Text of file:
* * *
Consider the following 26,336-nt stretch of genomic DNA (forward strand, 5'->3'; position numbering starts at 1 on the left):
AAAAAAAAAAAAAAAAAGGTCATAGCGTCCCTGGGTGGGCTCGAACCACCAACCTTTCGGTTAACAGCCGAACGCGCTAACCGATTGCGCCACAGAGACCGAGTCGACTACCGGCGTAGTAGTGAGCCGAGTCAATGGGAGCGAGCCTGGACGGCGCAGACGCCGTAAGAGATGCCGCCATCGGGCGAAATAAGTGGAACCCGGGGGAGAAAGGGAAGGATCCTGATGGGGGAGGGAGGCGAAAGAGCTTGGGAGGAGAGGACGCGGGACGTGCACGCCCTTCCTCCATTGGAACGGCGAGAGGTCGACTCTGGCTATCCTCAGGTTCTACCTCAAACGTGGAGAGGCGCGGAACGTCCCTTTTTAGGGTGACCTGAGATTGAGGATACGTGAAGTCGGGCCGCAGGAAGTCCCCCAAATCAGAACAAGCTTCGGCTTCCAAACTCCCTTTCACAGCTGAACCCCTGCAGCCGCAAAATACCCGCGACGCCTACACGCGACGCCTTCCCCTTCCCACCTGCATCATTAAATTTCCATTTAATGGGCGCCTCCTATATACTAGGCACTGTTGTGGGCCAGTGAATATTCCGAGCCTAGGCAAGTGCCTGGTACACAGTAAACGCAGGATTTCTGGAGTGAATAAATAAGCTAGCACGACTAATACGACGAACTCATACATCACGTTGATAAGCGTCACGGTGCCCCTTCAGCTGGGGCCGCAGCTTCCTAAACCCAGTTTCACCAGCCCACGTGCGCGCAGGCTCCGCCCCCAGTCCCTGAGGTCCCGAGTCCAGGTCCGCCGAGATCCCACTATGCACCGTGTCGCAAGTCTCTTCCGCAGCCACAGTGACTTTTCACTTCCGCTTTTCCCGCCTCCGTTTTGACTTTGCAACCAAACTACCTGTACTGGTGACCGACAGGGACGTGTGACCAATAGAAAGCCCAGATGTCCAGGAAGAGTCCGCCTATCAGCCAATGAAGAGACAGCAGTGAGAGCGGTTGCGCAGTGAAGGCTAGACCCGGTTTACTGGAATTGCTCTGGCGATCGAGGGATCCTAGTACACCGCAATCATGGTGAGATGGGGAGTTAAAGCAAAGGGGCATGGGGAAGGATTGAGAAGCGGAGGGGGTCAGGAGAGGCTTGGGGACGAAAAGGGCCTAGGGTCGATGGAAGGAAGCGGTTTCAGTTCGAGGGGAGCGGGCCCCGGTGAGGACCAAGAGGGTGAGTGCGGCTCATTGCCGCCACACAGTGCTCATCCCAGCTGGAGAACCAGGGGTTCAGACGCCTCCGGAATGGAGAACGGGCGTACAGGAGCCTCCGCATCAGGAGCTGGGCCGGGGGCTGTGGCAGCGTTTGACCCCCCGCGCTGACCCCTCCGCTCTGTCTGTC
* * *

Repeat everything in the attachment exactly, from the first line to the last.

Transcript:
Consider the following 26,336-nt stretch of genomic DNA (forward strand, 5'->3'; position numbering starts at 1 on the left):
AAAAAAAAAAAAAAAAAGGTCATAGCGTCCCTGGGTGGGCTCGAACCACCAACCTTTCGGTTAACAGCCGAACGCGCTAACCGATTGCGCCACAGAGACCGAGTCGACTACCGGCGTAGTAGTGAGCCGAGTCAATGGGAGCGAGCCTGGACGGCGCAGACGCCGTAAGAGATGCCGCCATCGGGCGAAATAAGTGGAACCCGGGGGAGAAAGGGAAGGATCCTGATGGGGGAGGGAGGCGAAAGAGCTTGGGAGGAGAGGACGCGGGACGTGCACGCCCTTCCTCCATTGGAACGGCGAGAGGTCGACTCTGGCTATCCTCAGGTTCTACCTCAAACGTGGAGAGGCGCGGAACGTCCCTTTTTAGGGTGACCTGAGATTGAGGATACGTGAAGTCGGGCCGCAGGAAGTCCCCCAAATCAGAACAAGCTTCGGCTTCCAAACTCCCTTTCACAGCTGAACCCCTGCAGCCGCAAAATACCCGCGACGCCTACACGCGACGCCTTCCCCTTCCCACCTGCATCATTAAATTTCCATTTAATGGGCGCCTCCTATATACTAGGCACTGTTGTGGGCCAGTGAATATTCCGAGCCTAGGCAAGTGCCTGGTACACAGTAAACGCAGGATTTCTGGAGTGAATAAATAAGCTAGCACGACTAATACGACGAACTCATACATCACGTTGATAAGCGTCACGGTGCCCCTTCAGCTGGGGCCGCAGCTTCCTAAACCCAGTTTCACCAGCCCACGTGCGCGCAGGCTCCGCCCCCAGTCCCTGAGGTCCCGAGTCCAGGTCCGCCGAGATCCCACTATGCACCGTGTCGCAAGTCTCTTCCGCAGCCACAGTGACTTTTCACTTCCGCTTTTCCCGCCTCCGTTTTGACTTTGCAACCAAACTACCTGTACTGGTGACCGACAGGGACGTGTGACCAATAGAAAGCCCAGATGTCCAGGAAGAGTCCGCCTATCAGCCAATGAAGAGACAGCAGTGAGAGCGGTTGCGCAGTGAAGGCTAGACCCGGTTTACTGGAATTGCTCTGGCGATCGAGGGATCCTAGTACACCGCAATCATGGTGAGATGGGGAGTTAAAGCAAAGGGGCATGGGGAAGGATTGAGAAGCGGAGGGGGTCAGGAGAGGCTTGGGGACGAAAAGGGCCTAGGGTCGATGGAAGGAAGCGGTTTCAGTTCGAGGGGAGCGGGCCCCGGTGAGGACCAAGAGGGTGAGTGCGGCTCATTGCCGCCACACAGTGCTCATCCCAGCTGGAGAACCAGGGGTTCAGACGCCTCCGGAATGGAGAACGGGCGTACAGGAGCCTCCGCATCAGGAGCTGGGCCGGGGGCTGTGGCAGCGTTTGACCCCCCGCGCTGACCCCTCCGCTCTGTCTGTC